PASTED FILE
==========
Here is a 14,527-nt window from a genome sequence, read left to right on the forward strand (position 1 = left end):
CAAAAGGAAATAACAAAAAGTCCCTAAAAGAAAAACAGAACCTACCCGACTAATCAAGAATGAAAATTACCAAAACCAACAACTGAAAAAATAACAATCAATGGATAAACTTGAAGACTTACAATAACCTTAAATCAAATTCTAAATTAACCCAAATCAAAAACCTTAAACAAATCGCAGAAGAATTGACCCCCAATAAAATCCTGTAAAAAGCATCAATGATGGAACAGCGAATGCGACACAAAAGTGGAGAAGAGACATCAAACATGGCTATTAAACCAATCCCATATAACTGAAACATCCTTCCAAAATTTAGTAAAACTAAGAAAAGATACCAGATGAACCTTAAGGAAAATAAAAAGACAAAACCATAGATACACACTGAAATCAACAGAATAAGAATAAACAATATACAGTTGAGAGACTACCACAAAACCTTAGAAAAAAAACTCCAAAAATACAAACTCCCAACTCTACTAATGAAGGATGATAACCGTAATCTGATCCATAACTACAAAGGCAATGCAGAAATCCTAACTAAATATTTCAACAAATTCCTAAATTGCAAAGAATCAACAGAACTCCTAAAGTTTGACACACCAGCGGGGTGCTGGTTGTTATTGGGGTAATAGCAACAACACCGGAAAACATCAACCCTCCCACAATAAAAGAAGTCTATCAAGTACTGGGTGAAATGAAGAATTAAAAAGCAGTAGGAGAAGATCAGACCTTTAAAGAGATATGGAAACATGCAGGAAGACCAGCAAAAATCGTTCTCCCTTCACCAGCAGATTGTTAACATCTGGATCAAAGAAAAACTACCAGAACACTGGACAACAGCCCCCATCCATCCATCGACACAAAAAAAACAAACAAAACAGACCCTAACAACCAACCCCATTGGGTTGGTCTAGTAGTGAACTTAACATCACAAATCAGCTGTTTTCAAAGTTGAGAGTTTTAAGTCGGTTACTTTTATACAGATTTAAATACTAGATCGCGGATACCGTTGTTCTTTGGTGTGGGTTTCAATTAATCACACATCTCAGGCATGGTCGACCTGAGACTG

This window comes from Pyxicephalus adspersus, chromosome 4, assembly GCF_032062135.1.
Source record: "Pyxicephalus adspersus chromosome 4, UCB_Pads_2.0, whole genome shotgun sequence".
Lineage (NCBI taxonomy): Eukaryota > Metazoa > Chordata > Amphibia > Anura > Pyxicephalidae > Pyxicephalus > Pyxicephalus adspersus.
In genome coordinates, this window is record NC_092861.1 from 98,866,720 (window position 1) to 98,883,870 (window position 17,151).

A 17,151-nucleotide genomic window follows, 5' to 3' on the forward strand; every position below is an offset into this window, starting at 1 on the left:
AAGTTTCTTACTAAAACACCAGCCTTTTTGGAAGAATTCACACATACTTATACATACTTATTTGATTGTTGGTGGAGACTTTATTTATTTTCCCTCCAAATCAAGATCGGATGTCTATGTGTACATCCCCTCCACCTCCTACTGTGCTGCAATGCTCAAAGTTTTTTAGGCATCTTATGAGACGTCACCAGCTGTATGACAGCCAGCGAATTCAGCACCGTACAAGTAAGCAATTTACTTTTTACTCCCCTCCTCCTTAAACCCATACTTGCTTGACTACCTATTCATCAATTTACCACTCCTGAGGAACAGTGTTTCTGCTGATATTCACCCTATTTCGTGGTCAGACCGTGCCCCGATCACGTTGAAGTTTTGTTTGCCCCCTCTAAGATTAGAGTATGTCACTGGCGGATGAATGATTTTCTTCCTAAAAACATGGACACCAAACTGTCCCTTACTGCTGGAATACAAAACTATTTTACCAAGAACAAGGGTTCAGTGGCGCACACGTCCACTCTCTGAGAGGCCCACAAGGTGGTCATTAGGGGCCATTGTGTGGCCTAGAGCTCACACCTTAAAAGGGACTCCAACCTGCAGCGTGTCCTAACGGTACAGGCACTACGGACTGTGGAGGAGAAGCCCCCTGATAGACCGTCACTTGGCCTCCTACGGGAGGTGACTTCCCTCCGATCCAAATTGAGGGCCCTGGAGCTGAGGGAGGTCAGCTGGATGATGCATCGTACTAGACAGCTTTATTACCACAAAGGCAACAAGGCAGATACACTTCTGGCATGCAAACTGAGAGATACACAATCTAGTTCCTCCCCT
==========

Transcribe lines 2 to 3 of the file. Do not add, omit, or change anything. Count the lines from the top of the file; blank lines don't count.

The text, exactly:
CAAAAGGAAATAACAAAAAGTCCCTAAAAGAAAAACAGAACCTACCCGACTAATCAAGAATGAAAATTACCAAAACCAACAACTGAAAAAATAACAATCAATGGATAAACTTGAAGACTTACAATAACCTTAAATCAAATTCTAAATTAACCCAAATCAAAAACCTTAAACAAATCGCAGAAGAATTGACCCCCAATAAAATCCTGTAAAAAGCATCAATGATGGAACAGCGAATGCGACACAAAAGTGGAGAAGAGACATCAAACATGGCTATTAAACCAATCCCATATAACTGAAACATCCTTCCAAAATTTAGTAAAACTAAGAAAAGATACCAGATGAACCTTAAGGAAAATAAAAAGACAAAACCATAGATACACACTGAAATCAACAGAATAAGAATAAACAATATACAGTTGAGAGACTACCACAAAACCTTAGAAAAAAAACTCCAAAAATACAAACTCCCAACTCTACTAATGAAGGATGATAACCGTAATCTGATCCATAACTACAAAGGCAATGCAGAAATCCTAACTAAATATTTCAACAAATTCCTAAATTGCAAAGAATCAACAGAACTCCTAAAGTTTGACACACCAGCGGGGTGCTGGTTGTTATTGGGGTAATAGCAACAACACCGGAAAACATCAACCCTCCCACAATAAAAGAAGTCTATCAAGTACTGGGTGAAATGAAGAATTAAAAAGCAGTAGGAGAAGATCAGACCTTTAAAGAGATATGGAAACATGCAGGAAGACCAGCAAAAATCGTTCTCCCTTCACCAGCAGATTGTTAACATCTGGATCAAAGAAAAACTACCAGAACACTGGACAACAGCCCCCATCCATCCATCGACACAAAAAAAACAAACAAAACAGACCCTAACAACCAACCCCATTGGGTTGGTCTAGTAGTGAACTTAACATCACAAATCAGCTGTTTTCAAAGTTGAGAGTTTTAAGTCGGTTACTTTTATACAGATTTAAATACTAGATCGCGGATACCGTTGTTCTTTGGTGTGGGTTTCAATTAATCACACATCTCAGGCATGGTCGACCTGAGACTG

This window comes from Pyxicephalus adspersus, chromosome 4, assembly GCF_032062135.1.